Mains made his mark in All Blacks folklore when he took over as head coach in 1992. He had cut his coaching teeth with Otago and assumed the national role after the All Blacks had bombed at the 1991 World Cup under the joint but strained relationship between John Hart and Alex Wyllie.
Mains had to rebuild the side after a number of veterans retired and he had to lift the skill and fitness levels of the team, which were both exposed as lacking at the 1991 World Cup.
What he ended up doing was building a gameplan blueprint for the All Blacks that they still largely use today. And he also instilled in a generation of players the simple notion that success at the top came from hard work rather than natural talent.
Mains was a brutal task master. He ran the players hard at training and some of the sessions were legendary. No question, he got the All Blacks fitter than they had ever been and conditioned them to dig deep.
But there was a reason he wanted them to be fitter and it was because he wanted his All Blacks side to utilise their skills better than the opposition. He wanted to play a fast, mobile, dynamic game that was all about continuity and moving the defence.
By the end of 1994, Mains felt the All Blacks had developed their individual skills and fitness levels to start fully implementing the wide-wide game he envisioned.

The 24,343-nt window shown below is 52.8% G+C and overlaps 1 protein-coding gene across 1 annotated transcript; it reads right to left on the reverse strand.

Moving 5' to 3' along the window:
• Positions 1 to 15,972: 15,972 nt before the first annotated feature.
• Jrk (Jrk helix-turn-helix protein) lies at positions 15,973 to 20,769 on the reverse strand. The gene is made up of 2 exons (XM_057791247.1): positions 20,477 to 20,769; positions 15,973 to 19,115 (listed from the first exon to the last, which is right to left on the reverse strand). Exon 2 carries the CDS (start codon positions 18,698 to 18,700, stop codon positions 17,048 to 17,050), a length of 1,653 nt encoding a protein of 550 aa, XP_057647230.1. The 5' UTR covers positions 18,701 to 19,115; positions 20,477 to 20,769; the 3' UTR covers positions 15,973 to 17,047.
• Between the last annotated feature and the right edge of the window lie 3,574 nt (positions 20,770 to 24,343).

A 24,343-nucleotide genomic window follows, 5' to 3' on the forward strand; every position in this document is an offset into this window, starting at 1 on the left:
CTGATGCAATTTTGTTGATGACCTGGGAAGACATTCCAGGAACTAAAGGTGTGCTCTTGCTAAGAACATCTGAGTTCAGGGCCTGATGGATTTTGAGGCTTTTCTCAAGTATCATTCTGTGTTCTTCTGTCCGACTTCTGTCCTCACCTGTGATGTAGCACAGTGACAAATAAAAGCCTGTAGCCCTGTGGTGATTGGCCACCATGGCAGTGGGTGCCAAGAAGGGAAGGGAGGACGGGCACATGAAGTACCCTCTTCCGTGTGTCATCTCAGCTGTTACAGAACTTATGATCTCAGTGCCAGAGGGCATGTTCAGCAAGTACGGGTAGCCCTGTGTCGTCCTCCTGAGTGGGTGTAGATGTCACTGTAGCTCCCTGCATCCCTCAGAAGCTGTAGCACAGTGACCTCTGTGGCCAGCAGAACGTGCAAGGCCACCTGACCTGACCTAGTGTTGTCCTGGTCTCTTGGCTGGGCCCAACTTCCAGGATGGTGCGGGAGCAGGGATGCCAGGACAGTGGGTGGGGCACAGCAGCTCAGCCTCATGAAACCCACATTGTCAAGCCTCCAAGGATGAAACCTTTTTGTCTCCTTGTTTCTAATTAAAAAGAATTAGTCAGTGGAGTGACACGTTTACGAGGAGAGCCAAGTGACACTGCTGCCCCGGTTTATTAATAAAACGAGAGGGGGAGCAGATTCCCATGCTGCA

“At the end of 1994 we started a series of training camps and it was amazing how the new style developed,” says former All Blacks captain Sean Fitzpatrick.
“Laurie worked on ways to keep the ball o the ground, of getting it wide quickly and the game grew.”
Mains was e ectively the architect of the current All Blacks’ wide-wide, o oading game. He was the one who saw the value in having forwards who could play the ball out of the tackle and avoid going to deck to set up static, recycling situations.
It was Mains who first put into play the idea that test rugby could be adventurous and creative in the sense that the All Blacks could use power wings to attack from deep and keep the ball alive in all parts of the field.
In his final game in charge at the end of 1995, the All Blacks produced a stunning display of running rugby against France that showcased their skills, ambition and understanding of space.
It has, kind of, been the guiding light performance for every All Blacks team since. “You could not ask for more from a match,” said Mains. “It was a triumph for the way we play. We were running the ball almost carelessly from well inside our own half, which is barely heard of in test rugby.
“For my last game as coach, it was important that they played like that. The sheer delight of the players in finding out that they could play like this has brought me immense satisfaction.”
47 John Gallagher
[1986-1989] CAPS 18
Rugby was in a tricky place in the mid to late 1980s. It was consuming more training and preparation time and yet still not paying the players.